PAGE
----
Following a similar move by Meta, TikTok has taken a stand against its “gatekeeper” status under the Digital Markets Act (DMA). Meta initiated the challenge against the gatekeeper status for its Messenger and Marketplace platforms on Wednesday, November 15.
The tech giant decided it would not appeal against the designation for its major platforms, Instagram, WhatsApp, and Facebook.
For context, DMA is a pivotal E.U. law imposing stricter regulations on tech giants and facilitating user migration among competing services. The DMA, implemented in September, identified 22 “gatekeeper” services operated by six tech behemoths: Microsoft, Apple, Google, Amazon, Meta, and ByteDance’s TikTok.
Microsoft, Google, and Amazon accepted their “gatekeeper” designations without contest. Apple has yet to reveal whether it will accept or contest the designation. On the other hand, Meta is challenging the status of its Messenger and Marketplace.
TikTok’s recent appeal demonstrates the industry’s ongoing struggle with regulatory oversight. The social media firm based its appeal on the concern that its designation might inadvertently undermine the DMA’s intended purpose.
This is basically by shielding established players from emerging competitors like itself.
The platform, operational in Europe for just over five years, asserts that it is a formidable challenger rather than a gatekeeper. The company contests that it does not meet the DMA’s revenue threshold for the European Economic Area, which stands at 7.5 billion euros ($8.13 billion) annually.
According to the DMA, entities with more than 45 million monthly active users and a market capitalization exceeding 75 billion euros are deemed gatekeepers offering core platform services.
With its 134 million monthly users, TikTok argues that its gatekeeper status primarily hinges on ByteDance’s global market capitalization. This is heavily influenced by business lines not operating within Europe.
Challenges Arising from Global Market Capitalization
TikTok’s appeal highlights a significant concern related to the DMA’s methodology in determining gatekeeper status.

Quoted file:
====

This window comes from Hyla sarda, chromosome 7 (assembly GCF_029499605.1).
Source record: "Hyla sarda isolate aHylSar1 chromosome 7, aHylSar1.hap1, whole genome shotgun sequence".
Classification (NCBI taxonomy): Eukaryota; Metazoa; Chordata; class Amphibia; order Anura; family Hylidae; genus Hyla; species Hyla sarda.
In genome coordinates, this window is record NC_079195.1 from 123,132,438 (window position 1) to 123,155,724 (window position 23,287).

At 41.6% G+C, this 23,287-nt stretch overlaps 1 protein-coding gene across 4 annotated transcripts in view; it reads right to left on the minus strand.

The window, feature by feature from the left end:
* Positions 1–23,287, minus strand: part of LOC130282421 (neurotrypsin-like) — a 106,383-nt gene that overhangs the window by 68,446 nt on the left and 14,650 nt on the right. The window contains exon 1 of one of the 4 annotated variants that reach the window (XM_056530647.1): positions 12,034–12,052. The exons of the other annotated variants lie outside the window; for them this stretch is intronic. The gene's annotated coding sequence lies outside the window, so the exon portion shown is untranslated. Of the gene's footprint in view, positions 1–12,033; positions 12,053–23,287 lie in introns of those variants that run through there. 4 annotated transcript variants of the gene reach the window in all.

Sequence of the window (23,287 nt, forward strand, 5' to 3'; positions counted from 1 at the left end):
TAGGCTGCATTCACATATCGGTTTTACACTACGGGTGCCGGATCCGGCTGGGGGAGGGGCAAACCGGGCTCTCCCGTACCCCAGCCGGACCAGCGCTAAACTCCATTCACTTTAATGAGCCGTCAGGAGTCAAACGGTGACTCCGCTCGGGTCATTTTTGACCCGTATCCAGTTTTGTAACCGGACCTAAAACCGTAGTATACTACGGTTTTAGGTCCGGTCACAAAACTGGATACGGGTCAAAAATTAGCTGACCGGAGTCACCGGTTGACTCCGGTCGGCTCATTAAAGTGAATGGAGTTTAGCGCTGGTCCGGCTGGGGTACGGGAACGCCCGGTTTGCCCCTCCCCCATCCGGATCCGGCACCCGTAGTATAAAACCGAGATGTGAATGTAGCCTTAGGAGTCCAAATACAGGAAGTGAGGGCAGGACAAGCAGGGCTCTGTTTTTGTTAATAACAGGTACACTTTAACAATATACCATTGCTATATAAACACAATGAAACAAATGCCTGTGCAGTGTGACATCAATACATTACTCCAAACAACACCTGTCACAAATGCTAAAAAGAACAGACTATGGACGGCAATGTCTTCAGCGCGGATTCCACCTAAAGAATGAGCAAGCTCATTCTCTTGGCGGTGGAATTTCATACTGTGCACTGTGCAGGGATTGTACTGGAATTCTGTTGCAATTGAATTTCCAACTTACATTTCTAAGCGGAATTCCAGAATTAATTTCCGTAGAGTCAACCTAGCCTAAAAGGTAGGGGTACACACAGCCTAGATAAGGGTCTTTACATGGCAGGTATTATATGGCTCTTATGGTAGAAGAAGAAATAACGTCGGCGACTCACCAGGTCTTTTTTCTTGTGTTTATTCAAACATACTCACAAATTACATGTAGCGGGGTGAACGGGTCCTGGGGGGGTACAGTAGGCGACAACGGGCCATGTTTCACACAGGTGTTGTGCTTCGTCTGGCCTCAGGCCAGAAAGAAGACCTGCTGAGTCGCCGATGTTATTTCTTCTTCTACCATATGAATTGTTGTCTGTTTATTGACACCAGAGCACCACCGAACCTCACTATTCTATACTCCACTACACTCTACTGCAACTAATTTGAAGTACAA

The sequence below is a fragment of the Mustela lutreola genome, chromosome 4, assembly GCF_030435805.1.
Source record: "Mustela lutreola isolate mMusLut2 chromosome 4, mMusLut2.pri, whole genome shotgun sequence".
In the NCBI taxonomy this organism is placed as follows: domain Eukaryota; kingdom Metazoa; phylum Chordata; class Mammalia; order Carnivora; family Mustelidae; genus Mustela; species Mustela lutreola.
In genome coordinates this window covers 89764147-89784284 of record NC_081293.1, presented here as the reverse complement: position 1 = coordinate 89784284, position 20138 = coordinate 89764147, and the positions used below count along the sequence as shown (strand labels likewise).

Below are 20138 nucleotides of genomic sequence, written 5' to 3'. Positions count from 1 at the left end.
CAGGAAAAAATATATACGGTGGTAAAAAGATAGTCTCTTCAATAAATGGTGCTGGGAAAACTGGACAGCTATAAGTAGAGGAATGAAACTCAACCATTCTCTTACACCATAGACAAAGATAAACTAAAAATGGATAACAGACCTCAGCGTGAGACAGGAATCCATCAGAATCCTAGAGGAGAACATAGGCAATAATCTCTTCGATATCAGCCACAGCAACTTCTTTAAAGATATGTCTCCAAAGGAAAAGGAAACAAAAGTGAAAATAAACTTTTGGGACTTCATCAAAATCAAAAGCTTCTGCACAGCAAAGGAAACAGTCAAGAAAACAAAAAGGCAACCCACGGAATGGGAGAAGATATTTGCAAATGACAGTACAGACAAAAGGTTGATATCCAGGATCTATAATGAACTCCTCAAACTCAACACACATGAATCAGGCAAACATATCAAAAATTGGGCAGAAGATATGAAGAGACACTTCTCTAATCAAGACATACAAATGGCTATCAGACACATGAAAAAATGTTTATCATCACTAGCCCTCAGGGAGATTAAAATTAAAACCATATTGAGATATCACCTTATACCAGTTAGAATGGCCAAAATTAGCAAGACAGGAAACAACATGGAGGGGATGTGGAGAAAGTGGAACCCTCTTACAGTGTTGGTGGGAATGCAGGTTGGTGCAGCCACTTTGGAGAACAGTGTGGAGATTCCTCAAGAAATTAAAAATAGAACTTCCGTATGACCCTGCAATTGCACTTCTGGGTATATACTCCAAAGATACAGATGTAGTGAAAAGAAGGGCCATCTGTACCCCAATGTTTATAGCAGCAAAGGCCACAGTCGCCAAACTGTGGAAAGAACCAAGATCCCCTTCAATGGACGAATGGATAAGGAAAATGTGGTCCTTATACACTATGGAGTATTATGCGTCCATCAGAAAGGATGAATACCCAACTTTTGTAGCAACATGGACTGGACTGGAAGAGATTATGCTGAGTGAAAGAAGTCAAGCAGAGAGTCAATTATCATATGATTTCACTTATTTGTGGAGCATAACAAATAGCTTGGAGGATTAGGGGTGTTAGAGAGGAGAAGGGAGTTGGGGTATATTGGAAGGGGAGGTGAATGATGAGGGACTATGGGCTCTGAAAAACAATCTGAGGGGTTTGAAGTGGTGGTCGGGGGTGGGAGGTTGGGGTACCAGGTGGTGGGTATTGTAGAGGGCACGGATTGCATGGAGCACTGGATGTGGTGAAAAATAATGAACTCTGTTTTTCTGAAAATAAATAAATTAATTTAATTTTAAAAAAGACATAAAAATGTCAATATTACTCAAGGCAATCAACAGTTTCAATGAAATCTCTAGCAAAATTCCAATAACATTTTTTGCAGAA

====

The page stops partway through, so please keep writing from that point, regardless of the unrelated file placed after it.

The company emphasizes that its global market capitalization, driven by ByteDance’s diverse business portfolio, inaccurately positions TikTok as a gatekeeper in the European market.
ByteDance, TikTok’s parent company, recently repurchased shares from U.S. employees in a transaction that pushed the company’s valuation to $223.5 billion. This illustrates the complexity of assessing market influence and dominance.
One key argument put forth by TikTok revolves around its status as a challenger rather than an incumbent in the digital advertising space. The platform contends that its designation as a gatekeeper lacks a comprehensive market investigation by the European Commission.
With over 134 million monthly users, TikTok asserts its position as a dynamic force in digital advertising. This has made regulators consider its relatively short European operational history compared to more established players.
The DMA, designed to curb the dominance of tech giants and foster a competitive digital landscape, has prompted varying responses from industry leaders. While Apple has yet to comment, it has until November 16 to express its intentions regarding the DMA.
As the tech industry grapples with evolving regulatory frameworks, these appeals and challenges illuminate the complexities of defining market influence. TikTok’s appeal highlights the need for a nuanced approach to evaluating the status of platforms.